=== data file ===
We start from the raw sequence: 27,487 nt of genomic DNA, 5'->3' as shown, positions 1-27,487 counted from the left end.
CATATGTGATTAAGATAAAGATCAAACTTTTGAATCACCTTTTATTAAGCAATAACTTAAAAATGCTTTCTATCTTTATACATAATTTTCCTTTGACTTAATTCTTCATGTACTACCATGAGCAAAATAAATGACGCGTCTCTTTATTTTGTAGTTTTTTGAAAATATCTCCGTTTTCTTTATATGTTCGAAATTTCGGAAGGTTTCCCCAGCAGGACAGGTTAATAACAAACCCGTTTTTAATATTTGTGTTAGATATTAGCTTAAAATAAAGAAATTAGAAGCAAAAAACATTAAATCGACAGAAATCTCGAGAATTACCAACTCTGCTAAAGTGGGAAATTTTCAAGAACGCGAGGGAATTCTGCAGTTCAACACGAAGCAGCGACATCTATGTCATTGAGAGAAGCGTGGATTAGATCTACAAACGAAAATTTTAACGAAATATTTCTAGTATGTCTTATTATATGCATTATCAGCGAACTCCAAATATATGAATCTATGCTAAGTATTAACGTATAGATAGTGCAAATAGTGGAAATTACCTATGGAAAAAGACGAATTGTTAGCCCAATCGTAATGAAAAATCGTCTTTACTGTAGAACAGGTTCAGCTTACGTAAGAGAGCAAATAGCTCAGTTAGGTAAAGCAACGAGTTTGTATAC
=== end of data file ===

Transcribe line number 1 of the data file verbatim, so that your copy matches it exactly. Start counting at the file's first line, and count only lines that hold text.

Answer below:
We start from the raw sequence: 27,487 nt of genomic DNA, 5'->3' as shown, positions 1-27,487 counted from the left end.